Views on Constitutional Law

Above all, Professor Bobbitt believes in the rule of law. This commitment is especially important in the United States where the nation's constitution is its particular strength. Like many contemporary scholars, Bobbitt contends that the constitution's durability rests, in part, in the flexible manner in which it can be and has been interpreted since its creation. In teaching about this seminal document, Professor Bobbitt has three sentences that he wants his students to take from his constitutional law class, and one in particular frames his class: "Let the end be legitimate, let it be within the scope of the constitution, and all means which are appropriate, which are plainly adapted to that end, which are not prohibited, but consist with the letter and spirit of the constitution, are constitutional", from McCulloch v. Maryland (1819).

Therefore, he expects the analysis of the constitutionality of a federal issue to test first scope, then means, and then prohibitions. He also emphasizes the modalities of constitutional argument: 1) structural; 2) textual; 3) ethical; 4) prudential; 5) historical; and 6) doctrinal. He has argued in his books for the recognition of the ethical modality, which has to do with the traditional vision we have of the nation and the role government ought to play (some scholars call this form "argument from tradition"). He first introduced these forms of argument---or modalities---as a way of understanding constitutional review generally in "Constitutional Fate: Theory of the Constitution" (1982), a study of judicial review and then broadened their application to constitutional review generally in Constitutional Interpretation (1993) which deals with non-judicial examples of constitutional argument and decision making. Bobbitt asserts that all branches of government have a duty to assess the constitutionality of their actions. Bobbitt also teaches a constitutional law class around the Federalist Papers, discussing in detail the concerns of the late 18th century as a means of framing contemporary legal and social issues. His Constitutional Fate is in common use in courses on constitutional law throughout the U.S.

Government service

Bobbitt has also served extensively in government, for both Democratic and Republican administrations. In the 1970s, he was Associate Counsel to President Carter and worked with Lloyd Cutler on the charter of the Central Intelligence Agency (Austin Chronicle, June 21, 2002). He later was Legal Counsel to the Iran-Contra Committee in the U. S. Senate, the Counselor for International Law at the State Department during the George H. W. Bush administration, and served at the National Security Council, where he was director for Intelligence Programs, senior director for Critical Infrastructure, and senior director for Strategic Planning during Bill Clinton's presidency.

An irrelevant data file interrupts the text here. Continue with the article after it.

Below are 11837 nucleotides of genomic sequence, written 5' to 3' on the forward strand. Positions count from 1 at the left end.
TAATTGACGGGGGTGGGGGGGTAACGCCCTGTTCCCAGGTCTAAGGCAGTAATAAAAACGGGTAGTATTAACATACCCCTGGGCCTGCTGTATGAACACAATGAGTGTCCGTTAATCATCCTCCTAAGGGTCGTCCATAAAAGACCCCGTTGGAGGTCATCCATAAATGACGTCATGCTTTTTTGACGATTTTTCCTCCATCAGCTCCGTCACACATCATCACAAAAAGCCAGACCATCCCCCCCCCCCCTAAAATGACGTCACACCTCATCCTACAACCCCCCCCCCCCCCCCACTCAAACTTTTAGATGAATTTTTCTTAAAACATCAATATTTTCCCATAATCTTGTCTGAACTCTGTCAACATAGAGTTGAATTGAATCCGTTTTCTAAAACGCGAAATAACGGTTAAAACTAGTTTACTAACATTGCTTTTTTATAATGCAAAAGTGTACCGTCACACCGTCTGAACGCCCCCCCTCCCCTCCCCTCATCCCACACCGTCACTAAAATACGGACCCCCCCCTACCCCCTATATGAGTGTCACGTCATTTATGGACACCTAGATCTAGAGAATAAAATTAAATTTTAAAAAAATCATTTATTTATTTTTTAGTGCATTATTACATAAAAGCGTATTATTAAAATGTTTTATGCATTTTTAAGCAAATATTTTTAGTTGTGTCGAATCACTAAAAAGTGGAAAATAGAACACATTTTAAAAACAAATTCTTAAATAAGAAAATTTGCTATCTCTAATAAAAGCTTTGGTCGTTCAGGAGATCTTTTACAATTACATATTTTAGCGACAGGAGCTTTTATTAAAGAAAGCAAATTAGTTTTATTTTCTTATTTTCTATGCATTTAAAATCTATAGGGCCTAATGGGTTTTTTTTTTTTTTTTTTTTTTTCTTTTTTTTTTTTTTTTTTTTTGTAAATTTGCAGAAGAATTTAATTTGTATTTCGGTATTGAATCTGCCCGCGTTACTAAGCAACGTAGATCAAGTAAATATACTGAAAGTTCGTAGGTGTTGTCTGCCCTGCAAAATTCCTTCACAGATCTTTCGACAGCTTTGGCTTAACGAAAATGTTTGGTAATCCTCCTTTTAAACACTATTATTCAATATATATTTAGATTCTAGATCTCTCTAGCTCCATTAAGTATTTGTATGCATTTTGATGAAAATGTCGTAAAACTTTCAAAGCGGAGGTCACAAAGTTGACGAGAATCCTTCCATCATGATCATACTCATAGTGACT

The Shield of Achilles

See main article at The Shield of Achilles: War, Peace and the Course of History

In 2002 Philip Bobbitt published The Shield of Achilles: War, Peace and the Course of History (Knopf), an ambitious 900-page work that explicates a theory, verging on philosophy, of historical change in the modern era, and a history of the development of modern constitutional and international law. Bobbitt traces interacting patterns in the (mainly modern European) history of strategic innovations, major wars, peace conferences, international diplomacy and constitutional standards for states. Bobbitt also suggests possible future scenarios and policies appropriate to them.

Arguing that "law and strategy are not merely made in history . . . they are made of history" (p. 5), Bobbitt presents a dynamic view of historical change that has a dark, tragic dimension, for he holds that the painful and, indeed, atrocious process of resolving issues that create conflict and war tends to cause changes that render obsolete the solution to that conflict (generally a new form of the state possessing a new principle of legitimacy), even as it is established. This tragic dimension is evoked in the title of Bobbitt's book, inspired by the extraordinary last lines of Book 18 of Homer's Iliad, describing a shield fabricated for Achilles by the Hephaestus, across the "vast expanse" of which "with all his craft and cunning/the god creates a world of gorgeous immortal work" (trans. Robert Fagles).